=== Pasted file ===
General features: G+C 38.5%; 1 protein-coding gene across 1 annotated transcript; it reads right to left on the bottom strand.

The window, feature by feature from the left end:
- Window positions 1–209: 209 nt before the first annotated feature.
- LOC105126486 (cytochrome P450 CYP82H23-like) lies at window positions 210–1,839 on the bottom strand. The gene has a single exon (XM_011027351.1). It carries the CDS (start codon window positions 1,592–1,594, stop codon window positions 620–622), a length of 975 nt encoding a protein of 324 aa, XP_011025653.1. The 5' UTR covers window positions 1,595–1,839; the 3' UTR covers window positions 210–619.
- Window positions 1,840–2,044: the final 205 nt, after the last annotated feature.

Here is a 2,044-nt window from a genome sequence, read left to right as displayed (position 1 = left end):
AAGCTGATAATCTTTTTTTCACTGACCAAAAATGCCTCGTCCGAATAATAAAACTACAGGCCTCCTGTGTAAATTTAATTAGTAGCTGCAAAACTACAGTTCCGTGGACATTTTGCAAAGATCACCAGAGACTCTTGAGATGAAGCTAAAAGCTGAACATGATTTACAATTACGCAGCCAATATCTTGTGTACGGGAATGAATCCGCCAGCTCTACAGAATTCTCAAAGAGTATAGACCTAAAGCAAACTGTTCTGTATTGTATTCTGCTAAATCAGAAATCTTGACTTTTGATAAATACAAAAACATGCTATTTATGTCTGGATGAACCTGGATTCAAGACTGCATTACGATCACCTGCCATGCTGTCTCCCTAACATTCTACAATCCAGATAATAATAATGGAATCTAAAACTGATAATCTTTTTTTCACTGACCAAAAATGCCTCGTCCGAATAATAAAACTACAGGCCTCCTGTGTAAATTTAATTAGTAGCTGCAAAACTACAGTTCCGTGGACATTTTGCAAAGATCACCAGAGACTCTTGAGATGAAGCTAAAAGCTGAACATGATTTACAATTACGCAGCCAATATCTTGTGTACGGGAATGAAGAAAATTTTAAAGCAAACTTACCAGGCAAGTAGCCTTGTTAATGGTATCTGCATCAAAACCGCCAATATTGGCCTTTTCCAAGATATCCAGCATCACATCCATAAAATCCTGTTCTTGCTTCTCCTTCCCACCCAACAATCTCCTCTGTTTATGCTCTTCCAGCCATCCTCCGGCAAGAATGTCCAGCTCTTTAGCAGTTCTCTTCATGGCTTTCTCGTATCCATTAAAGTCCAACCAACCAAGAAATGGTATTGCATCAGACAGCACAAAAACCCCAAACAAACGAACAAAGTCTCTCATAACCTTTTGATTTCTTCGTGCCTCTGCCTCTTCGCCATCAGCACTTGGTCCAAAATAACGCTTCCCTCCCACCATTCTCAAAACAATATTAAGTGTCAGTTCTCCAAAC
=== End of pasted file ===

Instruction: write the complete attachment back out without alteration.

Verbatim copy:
General features: G+C 38.5%; 1 protein-coding gene across 1 annotated transcript; it reads right to left on the bottom strand.

The window, feature by feature from the left end:
- Window positions 1–209: 209 nt before the first annotated feature.
- LOC105126486 (cytochrome P450 CYP82H23-like) lies at window positions 210–1,839 on the bottom strand. The gene has a single exon (XM_011027351.1). It carries the CDS (start codon window positions 1,592–1,594, stop codon window positions 620–622), a length of 975 nt encoding a protein of 324 aa, XP_011025653.1. The 5' UTR covers window positions 1,595–1,839; the 3' UTR covers window positions 210–619.
- Window positions 1,840–2,044: the final 205 nt, after the last annotated feature.

Here is a 2,044-nt window from a genome sequence, read left to right as displayed (position 1 = left end):
AAGCTGATAATCTTTTTTTCACTGACCAAAAATGCCTCGTCCGAATAATAAAACTACAGGCCTCCTGTGTAAATTTAATTAGTAGCTGCAAAACTACAGTTCCGTGGACATTTTGCAAAGATCACCAGAGACTCTTGAGATGAAGCTAAAAGCTGAACATGATTTACAATTACGCAGCCAATATCTTGTGTACGGGAATGAATCCGCCAGCTCTACAGAATTCTCAAAGAGTATAGACCTAAAGCAAACTGTTCTGTATTGTATTCTGCTAAATCAGAAATCTTGACTTTTGATAAATACAAAAACATGCTATTTATGTCTGGATGAACCTGGATTCAAGACTGCATTACGATCACCTGCCATGCTGTCTCCCTAACATTCTACAATCCAGATAATAATAATGGAATCTAAAACTGATAATCTTTTTTTCACTGACCAAAAATGCCTCGTCCGAATAATAAAACTACAGGCCTCCTGTGTAAATTTAATTAGTAGCTGCAAAACTACAGTTCCGTGGACATTTTGCAAAGATCACCAGAGACTCTTGAGATGAAGCTAAAAGCTGAACATGATTTACAATTACGCAGCCAATATCTTGTGTACGGGAATGAAGAAAATTTTAAAGCAAACTTACCAGGCAAGTAGCCTTGTTAATGGTATCTGCATCAAAACCGCCAATATTGGCCTTTTCCAAGATATCCAGCATCACATCCATAAAATCCTGTTCTTGCTTCTCCTTCCCACCCAACAATCTCCTCTGTTTATGCTCTTCCAGCCATCCTCCGGCAAGAATGTCCAGCTCTTTAGCAGTTCTCTTCATGGCTTTCTCGTATCCATTAAAGTCCAACCAACCAAGAAATGGTATTGCATCAGACAGCACAAAAACCCCAAACAAACGAACAAAGTCTCTCATAACCTTTTGATTTCTTCGTGCCTCTGCCTCTTCGCCATCAGCACTTGGTCCAAAATAACGCTTCCCTCCCACCATTCTCAAAACAATATTAAGTGTCAGTTCTCCAAAC